This shift in sentiment could be extremely significant in the years ahead. This is why a simultaneous collapse in bond prices and the dollar could be so significant. It could show that rising interest rates do not reflect improved growth, as so many stock market bulls conveniently claim, but a loss of confidence in the dollar and the creditworthiness of the United States.
The onset of both of our previous recessions (2000 and 2008) inspired the Fed to cut interest rates by at least 500 basis points. Currently the Fed Funds rate is still under 1.5%. If a recession comes, 150 basis points in cuts before the rate hits zero may not be nearly enough to provide the stimulus that the markets have come to expect. That may mean that the next recession might almost assuredly bring with it another round of quantitative easing from the Fed. But the Fed has already prepared the currency markets for its balance sheet to shrink. Imagine the reaction when the opposite occurs.
A recession that brings on another dose of QE could help to create the perfect conditions to help push the dollar to record lows, continuing its long-term bear market that began in the early 1970s. The low for the dollar Index in 2008, just before the dollar was saved by the financial crisis, was just above 70. It is currently just above 89, having traded above 104 as recently as January of 2017. My guess is the next leg down could take the dollar index to 60. To support the currency, the Fed would have to follow the example of Paul Volcker, who hiked interest rates in the 1980s when the dollar was collapsing. Of course, such moves to prop up the dollar during a recession will be acutely unpopular and may bring on a recession worse than the one seen in 2008. If the Fed lacks the courage to administer such medicine, a dollar index at the 40 level might not be ruled out.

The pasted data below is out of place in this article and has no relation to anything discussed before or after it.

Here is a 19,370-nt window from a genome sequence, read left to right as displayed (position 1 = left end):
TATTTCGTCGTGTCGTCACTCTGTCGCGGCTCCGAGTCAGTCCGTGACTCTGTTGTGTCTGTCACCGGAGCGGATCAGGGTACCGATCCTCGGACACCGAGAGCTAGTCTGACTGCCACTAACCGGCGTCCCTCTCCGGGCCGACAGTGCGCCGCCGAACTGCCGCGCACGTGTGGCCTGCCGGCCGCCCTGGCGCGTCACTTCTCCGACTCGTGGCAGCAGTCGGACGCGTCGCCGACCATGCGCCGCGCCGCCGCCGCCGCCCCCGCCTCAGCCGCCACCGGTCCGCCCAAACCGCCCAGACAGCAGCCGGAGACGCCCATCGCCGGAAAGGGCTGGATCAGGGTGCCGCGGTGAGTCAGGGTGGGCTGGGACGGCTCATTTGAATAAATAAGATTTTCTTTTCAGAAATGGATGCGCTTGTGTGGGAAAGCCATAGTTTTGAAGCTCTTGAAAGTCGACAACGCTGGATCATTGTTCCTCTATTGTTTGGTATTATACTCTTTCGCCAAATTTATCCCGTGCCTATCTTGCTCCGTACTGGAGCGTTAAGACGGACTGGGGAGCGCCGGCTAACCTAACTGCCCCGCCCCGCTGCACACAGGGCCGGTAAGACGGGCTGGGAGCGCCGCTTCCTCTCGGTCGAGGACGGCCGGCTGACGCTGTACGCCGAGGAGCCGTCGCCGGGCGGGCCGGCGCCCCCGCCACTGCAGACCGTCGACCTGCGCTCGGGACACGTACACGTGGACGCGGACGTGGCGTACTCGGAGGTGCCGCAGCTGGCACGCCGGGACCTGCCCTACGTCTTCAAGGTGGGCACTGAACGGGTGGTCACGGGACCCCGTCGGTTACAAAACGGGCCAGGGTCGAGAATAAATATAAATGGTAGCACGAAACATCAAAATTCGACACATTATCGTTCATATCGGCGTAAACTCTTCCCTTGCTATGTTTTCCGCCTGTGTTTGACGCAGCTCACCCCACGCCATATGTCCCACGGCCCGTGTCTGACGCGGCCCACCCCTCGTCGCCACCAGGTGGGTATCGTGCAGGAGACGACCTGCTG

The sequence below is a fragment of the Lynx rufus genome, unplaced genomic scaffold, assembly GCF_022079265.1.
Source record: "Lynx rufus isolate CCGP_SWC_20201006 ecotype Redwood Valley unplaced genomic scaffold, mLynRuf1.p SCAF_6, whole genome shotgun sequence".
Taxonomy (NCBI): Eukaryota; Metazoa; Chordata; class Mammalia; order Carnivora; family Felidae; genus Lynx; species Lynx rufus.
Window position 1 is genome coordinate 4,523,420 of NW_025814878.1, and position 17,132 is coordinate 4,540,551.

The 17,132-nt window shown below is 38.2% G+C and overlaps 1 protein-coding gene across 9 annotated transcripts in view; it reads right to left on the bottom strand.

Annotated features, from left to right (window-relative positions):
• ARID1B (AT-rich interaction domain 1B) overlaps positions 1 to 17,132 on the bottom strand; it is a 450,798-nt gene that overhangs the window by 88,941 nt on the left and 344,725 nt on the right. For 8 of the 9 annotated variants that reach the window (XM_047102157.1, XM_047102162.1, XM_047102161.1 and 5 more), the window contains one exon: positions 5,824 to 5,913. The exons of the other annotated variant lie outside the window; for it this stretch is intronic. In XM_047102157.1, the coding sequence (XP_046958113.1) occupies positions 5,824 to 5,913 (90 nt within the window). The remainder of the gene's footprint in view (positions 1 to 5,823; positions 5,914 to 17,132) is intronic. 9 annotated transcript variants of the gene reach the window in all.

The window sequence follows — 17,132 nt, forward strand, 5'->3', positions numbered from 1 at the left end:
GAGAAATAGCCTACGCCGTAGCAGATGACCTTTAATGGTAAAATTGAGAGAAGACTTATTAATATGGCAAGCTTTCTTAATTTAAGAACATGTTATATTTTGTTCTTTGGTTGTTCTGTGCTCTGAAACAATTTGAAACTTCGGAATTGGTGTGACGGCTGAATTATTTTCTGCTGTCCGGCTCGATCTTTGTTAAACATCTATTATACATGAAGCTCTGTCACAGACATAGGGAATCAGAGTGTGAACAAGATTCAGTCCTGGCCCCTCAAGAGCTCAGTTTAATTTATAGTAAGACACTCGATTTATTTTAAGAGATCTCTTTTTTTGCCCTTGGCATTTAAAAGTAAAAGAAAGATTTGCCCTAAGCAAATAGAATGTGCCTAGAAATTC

All this adds up to a possibly rough road for investors who maintain 100% exposure to the U.S. dollar.